Shams Charania: Baron Davis, a former NBA All-Star, has signed with the Philadelphia 76ers’ D-League affiliate (Delaware), sources tell The Vertical.
Derek Bodner: Reminder that Davis isn't signing an NBA deal. #sixers don't have his rights. Sixers can't play him. Sixers still have an open roster spot.
Chris Reichert: Multiple NBADL teams have invited Baron Davis to practice with them for potential roster add. He has declined them all, per league sources
Marc J. Spears: Two-time NBA All-Star Baron Davis has signed a contract with the D-League tonight in his hopes for an NBA comeback, a source told Yahoo.
A couple of weeks ago he reconnected with his former agent, Todd Ramasar, and Saturday held a private workout for the Dallas Mavericks. They supposedly remain interested, but as with everyone else, they want to see him play first. While a source close to Davis says interest also has been expressed by teams in Finland, Israel and Australia, where former Knicks teammate Al Harrington is currently playing for the Sydney Kings, going overseas would probably push a return to the NBA to next season. It also might make it difficult for him to keep up his maintenance work with Hines and Dr. Khaziran. Forging his way back through the no-frills D-League actually holds a certain appeal. He doesn't want to come back because of who he was. He wants to make it back because of who he is.
So could he possibly recapture any of that, at 36, after a three-plus-year absence? "I don't know that people know the shape he's in," says Hollins, who worked out with him between being released by the Memphis Grizzlies in late October and picked up by the Washington Wizards at the end of November. "He can still play a couple years in this league."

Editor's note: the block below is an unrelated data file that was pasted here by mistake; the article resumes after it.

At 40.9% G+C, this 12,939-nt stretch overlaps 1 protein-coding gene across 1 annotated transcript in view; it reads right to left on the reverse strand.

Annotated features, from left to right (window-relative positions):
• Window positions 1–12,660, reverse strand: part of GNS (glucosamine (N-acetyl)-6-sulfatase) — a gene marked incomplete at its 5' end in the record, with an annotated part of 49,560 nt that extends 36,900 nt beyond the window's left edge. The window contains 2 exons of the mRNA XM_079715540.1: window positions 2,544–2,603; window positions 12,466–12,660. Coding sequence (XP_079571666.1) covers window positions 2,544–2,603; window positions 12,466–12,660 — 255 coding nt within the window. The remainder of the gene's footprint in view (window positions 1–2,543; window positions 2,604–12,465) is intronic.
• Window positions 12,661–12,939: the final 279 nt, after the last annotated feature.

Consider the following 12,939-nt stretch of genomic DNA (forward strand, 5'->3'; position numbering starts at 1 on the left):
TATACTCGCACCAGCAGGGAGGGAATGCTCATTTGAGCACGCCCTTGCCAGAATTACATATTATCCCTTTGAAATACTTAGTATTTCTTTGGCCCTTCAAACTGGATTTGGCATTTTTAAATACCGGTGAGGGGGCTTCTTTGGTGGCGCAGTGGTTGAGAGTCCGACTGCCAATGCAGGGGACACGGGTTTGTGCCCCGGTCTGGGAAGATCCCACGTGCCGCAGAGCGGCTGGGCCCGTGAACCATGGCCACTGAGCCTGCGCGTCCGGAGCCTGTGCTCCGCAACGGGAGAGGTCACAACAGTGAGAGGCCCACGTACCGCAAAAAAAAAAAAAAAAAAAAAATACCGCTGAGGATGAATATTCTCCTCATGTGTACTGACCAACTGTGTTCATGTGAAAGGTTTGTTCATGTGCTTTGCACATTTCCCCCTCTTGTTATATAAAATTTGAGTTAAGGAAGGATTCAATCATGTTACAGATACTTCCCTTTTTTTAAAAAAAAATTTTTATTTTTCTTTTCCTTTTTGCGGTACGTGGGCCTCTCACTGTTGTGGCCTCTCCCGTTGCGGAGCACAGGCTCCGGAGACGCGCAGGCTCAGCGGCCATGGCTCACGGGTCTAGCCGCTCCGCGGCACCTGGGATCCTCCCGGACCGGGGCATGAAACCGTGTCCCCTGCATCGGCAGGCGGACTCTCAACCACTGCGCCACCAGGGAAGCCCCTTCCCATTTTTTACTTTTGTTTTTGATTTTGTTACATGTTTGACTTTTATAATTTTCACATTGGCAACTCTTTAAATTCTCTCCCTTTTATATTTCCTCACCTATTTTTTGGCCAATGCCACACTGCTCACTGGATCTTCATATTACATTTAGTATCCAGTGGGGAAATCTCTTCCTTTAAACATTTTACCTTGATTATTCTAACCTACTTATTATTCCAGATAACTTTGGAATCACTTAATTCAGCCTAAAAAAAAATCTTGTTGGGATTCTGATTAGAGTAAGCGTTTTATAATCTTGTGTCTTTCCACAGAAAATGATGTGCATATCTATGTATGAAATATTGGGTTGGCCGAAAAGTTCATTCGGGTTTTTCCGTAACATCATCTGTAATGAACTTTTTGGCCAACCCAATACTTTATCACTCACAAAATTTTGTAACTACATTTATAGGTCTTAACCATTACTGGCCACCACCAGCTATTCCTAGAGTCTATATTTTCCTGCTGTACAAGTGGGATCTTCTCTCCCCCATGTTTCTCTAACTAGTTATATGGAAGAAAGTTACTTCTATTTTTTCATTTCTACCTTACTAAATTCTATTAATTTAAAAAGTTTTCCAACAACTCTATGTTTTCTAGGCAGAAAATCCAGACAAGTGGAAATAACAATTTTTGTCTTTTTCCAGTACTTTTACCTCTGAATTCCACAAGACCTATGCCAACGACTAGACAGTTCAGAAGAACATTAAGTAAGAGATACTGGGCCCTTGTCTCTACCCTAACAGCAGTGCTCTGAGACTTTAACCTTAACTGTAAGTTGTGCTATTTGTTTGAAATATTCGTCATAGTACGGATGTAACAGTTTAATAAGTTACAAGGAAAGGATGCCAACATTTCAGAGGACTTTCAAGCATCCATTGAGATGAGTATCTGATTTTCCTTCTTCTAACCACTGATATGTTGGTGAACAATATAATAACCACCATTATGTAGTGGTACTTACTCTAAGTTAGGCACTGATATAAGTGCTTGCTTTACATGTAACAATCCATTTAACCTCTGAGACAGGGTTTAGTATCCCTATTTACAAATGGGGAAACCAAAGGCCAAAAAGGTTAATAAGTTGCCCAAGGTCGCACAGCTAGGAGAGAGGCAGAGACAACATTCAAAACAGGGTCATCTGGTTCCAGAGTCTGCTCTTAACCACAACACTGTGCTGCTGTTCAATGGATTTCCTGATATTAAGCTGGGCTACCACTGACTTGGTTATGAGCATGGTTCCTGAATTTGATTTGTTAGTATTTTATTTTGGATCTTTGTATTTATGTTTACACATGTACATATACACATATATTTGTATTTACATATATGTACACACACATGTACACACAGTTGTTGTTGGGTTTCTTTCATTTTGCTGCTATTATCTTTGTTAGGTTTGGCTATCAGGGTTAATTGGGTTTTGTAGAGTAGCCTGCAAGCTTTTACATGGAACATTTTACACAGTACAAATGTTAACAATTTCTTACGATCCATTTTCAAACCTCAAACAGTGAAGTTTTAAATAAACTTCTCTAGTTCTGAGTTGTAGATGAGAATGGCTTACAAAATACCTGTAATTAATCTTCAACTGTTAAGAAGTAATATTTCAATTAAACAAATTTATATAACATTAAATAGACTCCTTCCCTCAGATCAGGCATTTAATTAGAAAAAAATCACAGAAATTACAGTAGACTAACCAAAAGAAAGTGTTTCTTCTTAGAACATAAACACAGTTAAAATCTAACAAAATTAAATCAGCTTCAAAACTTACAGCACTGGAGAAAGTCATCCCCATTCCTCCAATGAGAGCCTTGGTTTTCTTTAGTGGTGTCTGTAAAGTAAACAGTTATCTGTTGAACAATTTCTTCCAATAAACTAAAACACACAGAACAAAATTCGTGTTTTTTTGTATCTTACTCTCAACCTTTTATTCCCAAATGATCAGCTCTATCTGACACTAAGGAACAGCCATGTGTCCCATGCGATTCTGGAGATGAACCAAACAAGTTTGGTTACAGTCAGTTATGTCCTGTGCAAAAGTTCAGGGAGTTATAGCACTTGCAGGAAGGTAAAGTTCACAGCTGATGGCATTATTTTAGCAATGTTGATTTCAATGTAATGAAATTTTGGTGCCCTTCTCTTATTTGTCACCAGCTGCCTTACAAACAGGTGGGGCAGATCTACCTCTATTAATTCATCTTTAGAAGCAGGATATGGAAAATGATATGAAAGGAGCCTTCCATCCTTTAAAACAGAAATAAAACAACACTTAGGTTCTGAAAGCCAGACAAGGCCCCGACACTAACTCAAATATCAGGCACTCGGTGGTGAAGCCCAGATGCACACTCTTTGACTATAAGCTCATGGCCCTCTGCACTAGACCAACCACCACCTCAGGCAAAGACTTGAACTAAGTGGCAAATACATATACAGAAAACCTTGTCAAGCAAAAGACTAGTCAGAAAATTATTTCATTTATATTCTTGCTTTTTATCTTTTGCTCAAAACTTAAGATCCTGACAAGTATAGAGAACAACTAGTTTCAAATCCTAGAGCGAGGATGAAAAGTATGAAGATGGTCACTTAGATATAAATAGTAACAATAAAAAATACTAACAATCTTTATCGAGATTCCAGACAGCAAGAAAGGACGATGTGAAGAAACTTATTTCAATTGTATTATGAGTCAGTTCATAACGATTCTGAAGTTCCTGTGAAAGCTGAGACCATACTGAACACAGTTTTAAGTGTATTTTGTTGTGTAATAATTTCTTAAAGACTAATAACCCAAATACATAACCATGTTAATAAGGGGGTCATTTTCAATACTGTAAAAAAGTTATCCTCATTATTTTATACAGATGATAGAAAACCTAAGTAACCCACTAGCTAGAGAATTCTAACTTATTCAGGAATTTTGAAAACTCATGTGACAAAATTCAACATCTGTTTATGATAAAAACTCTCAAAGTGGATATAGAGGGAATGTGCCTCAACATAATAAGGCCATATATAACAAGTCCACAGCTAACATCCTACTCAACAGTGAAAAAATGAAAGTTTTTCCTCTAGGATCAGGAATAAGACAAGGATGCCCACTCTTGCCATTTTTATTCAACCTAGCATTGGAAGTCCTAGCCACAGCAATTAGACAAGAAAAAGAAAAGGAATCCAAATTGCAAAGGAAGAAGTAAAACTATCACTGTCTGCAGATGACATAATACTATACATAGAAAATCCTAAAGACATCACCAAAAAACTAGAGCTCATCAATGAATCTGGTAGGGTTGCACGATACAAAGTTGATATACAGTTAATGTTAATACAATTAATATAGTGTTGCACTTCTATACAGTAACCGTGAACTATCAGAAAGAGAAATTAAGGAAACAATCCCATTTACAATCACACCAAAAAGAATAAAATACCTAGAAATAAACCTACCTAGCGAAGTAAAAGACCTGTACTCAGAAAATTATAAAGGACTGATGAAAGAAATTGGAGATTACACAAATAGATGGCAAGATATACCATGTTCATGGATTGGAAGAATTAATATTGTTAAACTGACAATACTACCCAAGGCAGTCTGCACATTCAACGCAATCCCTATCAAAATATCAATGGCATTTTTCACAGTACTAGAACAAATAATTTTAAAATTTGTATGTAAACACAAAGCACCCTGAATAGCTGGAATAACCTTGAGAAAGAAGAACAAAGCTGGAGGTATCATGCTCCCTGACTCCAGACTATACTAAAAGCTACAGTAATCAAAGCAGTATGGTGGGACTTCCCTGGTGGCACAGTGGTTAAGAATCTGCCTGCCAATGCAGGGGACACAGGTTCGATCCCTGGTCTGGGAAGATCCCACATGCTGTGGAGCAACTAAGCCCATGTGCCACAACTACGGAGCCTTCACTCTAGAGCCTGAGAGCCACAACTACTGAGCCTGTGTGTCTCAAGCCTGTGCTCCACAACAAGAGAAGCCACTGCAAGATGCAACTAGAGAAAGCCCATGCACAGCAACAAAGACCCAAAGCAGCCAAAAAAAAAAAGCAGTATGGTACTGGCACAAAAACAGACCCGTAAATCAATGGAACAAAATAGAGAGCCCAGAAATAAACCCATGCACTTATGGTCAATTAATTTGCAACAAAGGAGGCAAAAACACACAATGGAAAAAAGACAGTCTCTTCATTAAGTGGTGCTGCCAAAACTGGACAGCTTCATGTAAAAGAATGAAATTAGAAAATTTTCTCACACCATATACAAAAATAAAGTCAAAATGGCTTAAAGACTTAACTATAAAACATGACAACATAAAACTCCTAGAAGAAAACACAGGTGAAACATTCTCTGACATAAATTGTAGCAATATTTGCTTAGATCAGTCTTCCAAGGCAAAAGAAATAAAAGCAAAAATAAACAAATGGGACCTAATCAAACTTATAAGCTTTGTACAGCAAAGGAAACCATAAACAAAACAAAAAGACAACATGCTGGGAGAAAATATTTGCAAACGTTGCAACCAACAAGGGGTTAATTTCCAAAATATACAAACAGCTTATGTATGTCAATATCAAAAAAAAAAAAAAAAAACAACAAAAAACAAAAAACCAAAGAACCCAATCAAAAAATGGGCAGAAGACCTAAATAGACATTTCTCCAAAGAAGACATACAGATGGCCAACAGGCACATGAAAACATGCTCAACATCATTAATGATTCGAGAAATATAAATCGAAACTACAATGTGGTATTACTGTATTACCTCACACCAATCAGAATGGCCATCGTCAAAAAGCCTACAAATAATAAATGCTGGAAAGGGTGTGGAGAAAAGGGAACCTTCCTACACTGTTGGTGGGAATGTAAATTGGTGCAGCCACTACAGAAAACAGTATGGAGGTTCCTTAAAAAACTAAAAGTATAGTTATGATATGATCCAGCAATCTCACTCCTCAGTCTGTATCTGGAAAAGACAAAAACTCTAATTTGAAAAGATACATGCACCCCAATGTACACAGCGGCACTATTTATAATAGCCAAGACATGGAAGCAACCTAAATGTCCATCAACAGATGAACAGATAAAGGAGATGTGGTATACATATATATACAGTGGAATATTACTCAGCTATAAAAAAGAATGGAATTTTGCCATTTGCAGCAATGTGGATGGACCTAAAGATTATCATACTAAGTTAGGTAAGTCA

Two of Baron's former coaches, Mike Dunleavy and Paul Silas, are certain he still could contribute even without an ability to attack the rim. "He's one of the smartest players I've ever coached," Dunleavy says. "That part of the game is never leaving him. Because of his size you could also throw him down in the post, and he's a terrific ball-handler, has vision and can get you into your sets. I'd have no concerns about bringing him in as a third guard and mentor to the young guys."
Two-time NBA All-Star guard Baron Davis is expected to sign a contract with the NBA's Development League by Wednesday, his agent Todd Ramasar told Yahoo Sports.
Davis, 36, decided over the weekend that he would sign a contract to join the D-League after contemplating the move for two years. Ramasar said that Davis' wife recently gave birth to their second child, which pushed his hopes of joining the D-League until after Jan. 20.
The Dallas Mavericks, who have been known to add NBA veterans to the roster of their D-League affiliate, the Texas Legends, worked out Davis in Los Angeles last Sunday, Ramasar said. "He is looking forward to playing in the D-League and showing teams what he is capable of," Ramasar told Yahoo Sports. "He feels that the timing is right. More than anything Baron has put in the training and is confident in his body. He feels he is ready to return to the NBA."